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PROCRIT® is a prescription medicine used to treat anemia. People with anemia have a lower-than-normal number of red blood cells (RBCs). PROCRIT® works like the human protein called erythropoietin to help your body make more RBCs. PROCRIT® is used to reduce or avoid the need for RBC transfusions.
PROCRIT® is used for the treatment of anemia caused by:
PROCRIT® may also be used to reduce the chance you will need RBC transfusions if you are scheduled for CERTAIN SURGERIES WHERE A LOT OF BLOOD LOSS IS EXPECTED.
If your hemoglobin level stays too high or if your hemoglobin goes up too quickly, this may lead to serious health problems which may result in death. These serious health problems may happen if you take PROCRIT®, even if you do not have an increase in your hemoglobin level. PROCRIT® has not been proven to improve quality of life, fatigue, or well-being.
PROCRIT® should not be used for treatment of anemia:
PROCRIT® should not be used to reduce the chance you will need RBC transfusions if:
It is not known if PROCRIT® is safe and effective in treating anemia in children less than 1 month old who have chronic kidney disease and in children less than 5 years old who have anemia caused by chemotherapy.
For people with cancer:
Your tumor may grow faster and you may die sooner if you choose to take PROCRIT®. Your healthcare provider will talk with you about these risks.
For all people who take PROCRIT®, including people with cancer or chronic kidney disease:
Serious heart problems, such as heart attack or heart failure, and stroke. You may die sooner if you are treated with PROCRIT® to increase red blood cells (RBCs) to near the same level found in healthy people.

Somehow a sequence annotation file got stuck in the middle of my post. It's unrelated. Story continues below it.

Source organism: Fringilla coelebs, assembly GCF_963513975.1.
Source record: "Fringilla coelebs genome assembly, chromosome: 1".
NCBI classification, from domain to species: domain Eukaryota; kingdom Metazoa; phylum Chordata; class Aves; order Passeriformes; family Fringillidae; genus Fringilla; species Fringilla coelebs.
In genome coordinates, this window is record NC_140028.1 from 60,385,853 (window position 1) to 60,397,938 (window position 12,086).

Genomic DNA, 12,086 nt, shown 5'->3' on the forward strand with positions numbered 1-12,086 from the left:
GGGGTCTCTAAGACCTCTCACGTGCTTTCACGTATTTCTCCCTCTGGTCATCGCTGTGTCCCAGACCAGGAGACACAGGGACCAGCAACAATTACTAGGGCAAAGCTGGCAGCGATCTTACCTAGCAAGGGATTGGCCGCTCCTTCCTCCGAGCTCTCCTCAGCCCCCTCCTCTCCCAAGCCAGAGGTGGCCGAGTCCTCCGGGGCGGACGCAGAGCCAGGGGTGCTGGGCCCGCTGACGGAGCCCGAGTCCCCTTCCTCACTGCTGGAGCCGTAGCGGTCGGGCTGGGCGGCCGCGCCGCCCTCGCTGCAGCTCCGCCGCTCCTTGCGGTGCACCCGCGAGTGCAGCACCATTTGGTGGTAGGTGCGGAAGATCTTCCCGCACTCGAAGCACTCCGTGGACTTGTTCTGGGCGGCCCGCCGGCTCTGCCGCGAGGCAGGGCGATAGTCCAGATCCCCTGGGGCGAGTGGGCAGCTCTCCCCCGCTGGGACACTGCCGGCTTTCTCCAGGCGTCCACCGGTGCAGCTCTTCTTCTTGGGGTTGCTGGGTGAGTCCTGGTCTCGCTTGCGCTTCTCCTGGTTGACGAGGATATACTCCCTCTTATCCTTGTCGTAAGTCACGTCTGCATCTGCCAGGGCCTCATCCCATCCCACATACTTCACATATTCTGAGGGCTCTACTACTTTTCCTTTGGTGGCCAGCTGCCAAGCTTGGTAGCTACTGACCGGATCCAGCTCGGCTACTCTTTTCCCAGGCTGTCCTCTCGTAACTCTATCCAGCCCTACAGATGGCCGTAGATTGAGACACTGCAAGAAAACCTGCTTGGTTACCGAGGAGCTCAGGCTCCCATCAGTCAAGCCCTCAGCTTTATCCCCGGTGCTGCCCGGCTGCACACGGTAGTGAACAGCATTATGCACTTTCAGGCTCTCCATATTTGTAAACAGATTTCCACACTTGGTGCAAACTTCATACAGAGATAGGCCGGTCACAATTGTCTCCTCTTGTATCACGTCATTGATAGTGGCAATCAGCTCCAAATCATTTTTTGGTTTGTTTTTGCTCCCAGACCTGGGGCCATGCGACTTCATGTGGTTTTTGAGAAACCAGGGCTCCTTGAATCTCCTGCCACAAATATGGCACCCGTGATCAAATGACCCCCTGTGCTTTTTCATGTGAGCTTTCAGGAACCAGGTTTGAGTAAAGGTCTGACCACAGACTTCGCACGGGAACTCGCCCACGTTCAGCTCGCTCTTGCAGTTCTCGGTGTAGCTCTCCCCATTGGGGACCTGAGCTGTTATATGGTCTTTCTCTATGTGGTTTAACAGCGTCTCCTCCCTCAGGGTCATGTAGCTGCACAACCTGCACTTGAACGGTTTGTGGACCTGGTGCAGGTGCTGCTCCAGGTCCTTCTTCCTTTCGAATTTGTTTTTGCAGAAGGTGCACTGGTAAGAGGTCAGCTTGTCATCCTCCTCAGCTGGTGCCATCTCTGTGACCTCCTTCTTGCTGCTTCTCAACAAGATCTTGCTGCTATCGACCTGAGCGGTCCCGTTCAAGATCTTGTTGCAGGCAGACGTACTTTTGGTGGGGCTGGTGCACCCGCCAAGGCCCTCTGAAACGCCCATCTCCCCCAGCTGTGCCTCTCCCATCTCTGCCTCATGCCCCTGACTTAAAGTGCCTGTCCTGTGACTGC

Blood clots. Blood clots may happen at any time while taking PROCRIT®. If you are receiving PROCRIT® for any reason and you are going to have surgery, talk to your healthcare provider about whether or not you need to take a blood thinner to lessen the chance of blood clots during or following surgery. Blood clots can form in blood vessels (veins), especially in your leg (deep venous thrombosis or DVT). Pieces of a blood clot may travel to the lungs and block the blood circulation in the lungs (pulmonary embolus).
Call your healthcare provider or get medical help right away if you have any of these symptoms:
See serious and common side effects of PROCRIT® below for more information.
If you decide to take PROCRIT®, your healthcare provider should prescribe the smallest dose of PROCRIT® that is necessary to reduce your chance of needing RBC transfusions.
Please see the MEDICATION GUIDE to learn more.
These are not all the possible side effects of PROCRIT®. Your healthcare provider can give you a more complete list. If you are currently taking or considering taking PROCRIT®, you and your healthcare provider should evaluate all risks and benefits associated with this drug.
Only you and your healthcare provider can decide if PROCRIT® is right for you.
PROCRIT® is available by prescription only and is administered as a shot (injection).